Jared Cook has long been a popular fantasy football name but rarely has his fantasy production lived up to the buzz. Last week as he took on the Jacksonville Jaguars, a team that yielded the sixth-most fantasy points to tight ends in 2015, and came away with one catch for seven yards on two targets. Cook got a ton of fantasy buzz this preseason thanks mostly to the faint ghost of Jermichael Finley and the fluky results of Richard Rodgers’ (Jordy Nelson-less) 2015 campaign.
As it stands right now, the position is a dumpster fire. There were a ton of players who did not live up to expectations week one, or players who came out of nowhere who are unlikely to be consistent performers (I’m looking at you Jack Doyle). With this information, people may be inclined to stick by their Jared Cook guns. Don’t. In fact, don’t even have Cook on your roster. He’s buried so deep in the target depth chart that there’s almost no getting out for him. Even if he does break out, what does a Jared Cook breakout look like? Well, on a per-game basis, he had over 80 yards just seven times in his seven-year career and had fewer than 25 yards in nine games last year. A breakout campaign from Cook will end up around TE13 or 14, unless he rides that touchdown train.
Well, maybe he steps into that vaunted Green Bay Packers tight end role. A role that is buried on the depth chart behind seemingly an entire lineup of wide receivers. A role that has seen no tight end go over 800 yards since 2011 (and no non-Jermichael Finley receiver going over 550). A role that has Tom Crabtree’s three 2012 touchdowns as the third-most scores since 2011. I think you get the picture there. Preseason buzz merged the promise of Jared Cook, which never materialized anywhere ever, with the echoes of a non-Jermichael Finley Packers tight end, which hasn’t been worth rostering, either.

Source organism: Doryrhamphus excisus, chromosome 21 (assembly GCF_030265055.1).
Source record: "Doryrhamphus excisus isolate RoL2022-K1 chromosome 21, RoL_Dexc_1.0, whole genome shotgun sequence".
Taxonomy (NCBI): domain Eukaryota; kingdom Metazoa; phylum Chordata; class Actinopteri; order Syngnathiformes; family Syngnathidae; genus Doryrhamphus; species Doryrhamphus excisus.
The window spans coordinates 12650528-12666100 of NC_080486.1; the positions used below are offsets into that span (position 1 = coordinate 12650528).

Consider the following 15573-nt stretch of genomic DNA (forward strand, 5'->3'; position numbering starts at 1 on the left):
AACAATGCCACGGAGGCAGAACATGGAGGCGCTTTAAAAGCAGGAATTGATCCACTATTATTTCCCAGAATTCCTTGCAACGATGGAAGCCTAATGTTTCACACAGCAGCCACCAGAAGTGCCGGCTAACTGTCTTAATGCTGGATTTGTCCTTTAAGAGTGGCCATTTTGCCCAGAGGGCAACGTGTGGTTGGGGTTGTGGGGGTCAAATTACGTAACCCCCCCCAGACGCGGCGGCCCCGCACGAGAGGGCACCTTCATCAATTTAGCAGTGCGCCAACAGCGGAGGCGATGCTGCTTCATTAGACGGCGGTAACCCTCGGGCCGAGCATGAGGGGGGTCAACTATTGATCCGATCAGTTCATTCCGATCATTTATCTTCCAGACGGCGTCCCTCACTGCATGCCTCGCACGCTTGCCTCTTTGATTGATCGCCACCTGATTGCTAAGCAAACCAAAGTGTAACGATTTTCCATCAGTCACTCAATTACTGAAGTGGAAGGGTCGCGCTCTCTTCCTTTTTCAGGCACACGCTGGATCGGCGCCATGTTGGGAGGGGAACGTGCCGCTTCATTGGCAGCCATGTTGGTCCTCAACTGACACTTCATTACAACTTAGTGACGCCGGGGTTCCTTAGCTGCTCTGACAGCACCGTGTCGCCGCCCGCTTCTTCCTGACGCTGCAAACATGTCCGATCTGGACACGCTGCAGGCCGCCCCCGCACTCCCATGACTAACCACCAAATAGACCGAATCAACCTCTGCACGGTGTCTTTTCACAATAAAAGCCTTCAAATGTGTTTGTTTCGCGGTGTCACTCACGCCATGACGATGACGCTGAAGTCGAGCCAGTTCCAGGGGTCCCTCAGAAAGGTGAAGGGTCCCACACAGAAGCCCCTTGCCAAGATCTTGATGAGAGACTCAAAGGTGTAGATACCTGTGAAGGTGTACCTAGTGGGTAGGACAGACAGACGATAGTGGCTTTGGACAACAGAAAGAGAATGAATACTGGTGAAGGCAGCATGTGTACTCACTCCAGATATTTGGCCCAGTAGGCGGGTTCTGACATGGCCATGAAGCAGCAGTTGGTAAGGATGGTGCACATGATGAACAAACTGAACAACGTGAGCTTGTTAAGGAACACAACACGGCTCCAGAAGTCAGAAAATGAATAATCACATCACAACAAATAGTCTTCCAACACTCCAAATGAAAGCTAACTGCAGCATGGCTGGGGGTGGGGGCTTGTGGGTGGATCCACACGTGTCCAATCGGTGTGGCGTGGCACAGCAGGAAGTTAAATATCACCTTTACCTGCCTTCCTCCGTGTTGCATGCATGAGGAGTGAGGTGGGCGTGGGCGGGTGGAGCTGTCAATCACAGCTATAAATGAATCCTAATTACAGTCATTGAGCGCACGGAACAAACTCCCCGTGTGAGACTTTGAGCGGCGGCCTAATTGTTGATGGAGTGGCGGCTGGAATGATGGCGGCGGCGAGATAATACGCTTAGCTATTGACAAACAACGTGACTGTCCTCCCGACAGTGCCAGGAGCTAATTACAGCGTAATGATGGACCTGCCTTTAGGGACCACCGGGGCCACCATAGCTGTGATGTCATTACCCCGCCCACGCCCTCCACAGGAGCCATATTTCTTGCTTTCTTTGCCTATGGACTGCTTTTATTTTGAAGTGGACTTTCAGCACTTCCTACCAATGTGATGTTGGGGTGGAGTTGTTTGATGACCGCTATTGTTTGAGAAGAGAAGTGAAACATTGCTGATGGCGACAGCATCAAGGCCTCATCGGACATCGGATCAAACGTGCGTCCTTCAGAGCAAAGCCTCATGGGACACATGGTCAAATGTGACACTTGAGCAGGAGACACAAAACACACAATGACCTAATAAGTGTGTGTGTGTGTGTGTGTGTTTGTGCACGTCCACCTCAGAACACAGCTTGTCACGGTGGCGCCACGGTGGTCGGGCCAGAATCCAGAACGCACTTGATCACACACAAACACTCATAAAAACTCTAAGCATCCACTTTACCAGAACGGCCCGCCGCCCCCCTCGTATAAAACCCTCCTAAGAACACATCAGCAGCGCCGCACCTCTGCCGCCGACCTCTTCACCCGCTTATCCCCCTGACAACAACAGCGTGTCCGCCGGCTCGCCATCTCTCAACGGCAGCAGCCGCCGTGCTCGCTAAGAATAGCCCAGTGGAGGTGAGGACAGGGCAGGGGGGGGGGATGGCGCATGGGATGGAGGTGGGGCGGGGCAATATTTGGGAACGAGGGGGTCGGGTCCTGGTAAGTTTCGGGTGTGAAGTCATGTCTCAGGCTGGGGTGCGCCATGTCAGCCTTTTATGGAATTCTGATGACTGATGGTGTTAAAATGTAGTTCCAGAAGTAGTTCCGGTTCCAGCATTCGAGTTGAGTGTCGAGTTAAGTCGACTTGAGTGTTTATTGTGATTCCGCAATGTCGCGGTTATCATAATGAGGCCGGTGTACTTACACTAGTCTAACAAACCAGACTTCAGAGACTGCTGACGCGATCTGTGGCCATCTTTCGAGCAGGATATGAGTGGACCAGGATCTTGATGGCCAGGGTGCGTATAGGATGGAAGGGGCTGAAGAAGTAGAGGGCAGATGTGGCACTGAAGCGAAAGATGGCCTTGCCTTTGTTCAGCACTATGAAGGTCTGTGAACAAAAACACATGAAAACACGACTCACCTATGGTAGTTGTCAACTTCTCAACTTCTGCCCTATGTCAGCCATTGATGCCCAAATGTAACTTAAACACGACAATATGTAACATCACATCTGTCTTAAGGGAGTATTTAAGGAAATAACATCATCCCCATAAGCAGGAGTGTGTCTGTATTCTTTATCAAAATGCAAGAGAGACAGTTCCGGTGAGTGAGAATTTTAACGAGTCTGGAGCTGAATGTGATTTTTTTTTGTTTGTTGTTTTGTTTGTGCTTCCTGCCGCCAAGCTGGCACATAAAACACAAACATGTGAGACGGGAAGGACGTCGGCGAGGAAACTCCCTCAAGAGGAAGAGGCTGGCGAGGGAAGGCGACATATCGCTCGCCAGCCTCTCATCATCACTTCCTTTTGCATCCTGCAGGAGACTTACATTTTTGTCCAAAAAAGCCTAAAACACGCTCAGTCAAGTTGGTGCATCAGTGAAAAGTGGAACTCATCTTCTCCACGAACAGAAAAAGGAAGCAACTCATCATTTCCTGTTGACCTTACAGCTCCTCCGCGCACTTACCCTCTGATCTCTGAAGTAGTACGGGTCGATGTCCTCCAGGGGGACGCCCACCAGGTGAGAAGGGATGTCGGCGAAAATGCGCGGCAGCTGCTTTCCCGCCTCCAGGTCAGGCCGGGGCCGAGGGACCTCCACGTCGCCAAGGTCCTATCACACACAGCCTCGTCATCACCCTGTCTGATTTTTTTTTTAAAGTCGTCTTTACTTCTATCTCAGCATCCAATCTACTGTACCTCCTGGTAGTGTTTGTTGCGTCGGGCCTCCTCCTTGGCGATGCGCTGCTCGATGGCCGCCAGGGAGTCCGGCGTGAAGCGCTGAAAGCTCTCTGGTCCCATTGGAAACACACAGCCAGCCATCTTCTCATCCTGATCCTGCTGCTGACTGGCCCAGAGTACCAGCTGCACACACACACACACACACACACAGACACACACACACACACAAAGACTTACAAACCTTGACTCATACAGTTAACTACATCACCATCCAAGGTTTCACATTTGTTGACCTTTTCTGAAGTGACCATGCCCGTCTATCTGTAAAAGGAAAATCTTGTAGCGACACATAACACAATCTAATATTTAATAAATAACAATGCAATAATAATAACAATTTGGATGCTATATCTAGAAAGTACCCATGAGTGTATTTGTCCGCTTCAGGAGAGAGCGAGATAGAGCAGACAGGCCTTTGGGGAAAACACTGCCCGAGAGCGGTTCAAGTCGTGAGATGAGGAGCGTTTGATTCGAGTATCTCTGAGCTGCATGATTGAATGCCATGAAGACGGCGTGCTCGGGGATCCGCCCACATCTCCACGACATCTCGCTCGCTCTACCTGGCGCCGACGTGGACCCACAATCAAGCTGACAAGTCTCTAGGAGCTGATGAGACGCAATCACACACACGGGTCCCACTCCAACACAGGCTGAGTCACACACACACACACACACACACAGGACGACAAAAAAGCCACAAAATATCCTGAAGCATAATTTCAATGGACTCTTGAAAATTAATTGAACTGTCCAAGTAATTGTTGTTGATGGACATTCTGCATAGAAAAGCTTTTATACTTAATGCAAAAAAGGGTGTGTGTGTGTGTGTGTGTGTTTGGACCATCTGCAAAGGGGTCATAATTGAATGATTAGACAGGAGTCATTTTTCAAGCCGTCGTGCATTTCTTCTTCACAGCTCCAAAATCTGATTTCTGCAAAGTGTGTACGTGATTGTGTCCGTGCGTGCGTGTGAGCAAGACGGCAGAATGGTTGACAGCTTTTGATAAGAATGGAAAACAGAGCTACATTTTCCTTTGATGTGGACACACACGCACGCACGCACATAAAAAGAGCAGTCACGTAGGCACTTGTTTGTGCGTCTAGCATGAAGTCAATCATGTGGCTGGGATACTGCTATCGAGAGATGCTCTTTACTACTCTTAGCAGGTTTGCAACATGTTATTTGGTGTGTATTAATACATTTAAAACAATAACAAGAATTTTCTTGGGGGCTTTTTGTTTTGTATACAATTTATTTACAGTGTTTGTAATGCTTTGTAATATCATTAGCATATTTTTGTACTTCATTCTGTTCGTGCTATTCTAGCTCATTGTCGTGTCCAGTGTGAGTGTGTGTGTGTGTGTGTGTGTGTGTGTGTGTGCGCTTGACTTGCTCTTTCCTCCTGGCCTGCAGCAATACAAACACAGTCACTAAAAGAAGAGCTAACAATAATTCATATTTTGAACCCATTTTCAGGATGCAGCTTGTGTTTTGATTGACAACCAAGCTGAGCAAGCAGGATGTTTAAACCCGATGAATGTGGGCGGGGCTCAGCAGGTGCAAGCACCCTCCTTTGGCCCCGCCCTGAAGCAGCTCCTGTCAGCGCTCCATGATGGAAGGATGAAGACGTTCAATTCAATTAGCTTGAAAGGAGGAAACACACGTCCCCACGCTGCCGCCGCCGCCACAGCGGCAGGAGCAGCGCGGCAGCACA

Even if all of that means nothing to you, and you insist on cooking with Cook, then please take the matchup into consideration. Last season, the Minnesota Vikings were middle-of-the-road against tight ends last year and shut down Delanie Walker last week to the tune of three receptions for 42 yards. Jared Cook wishes he could pull off being Delanie Walker.
The promise of Jared Cook is not worth the consternation. He’s never been a good tight end, he’s playing in a position that does not produce in this offense, and he is taking on a good defense this week. He’s not worth having in your starting lineup, and if it were me, I wouldn’t have him on my roster.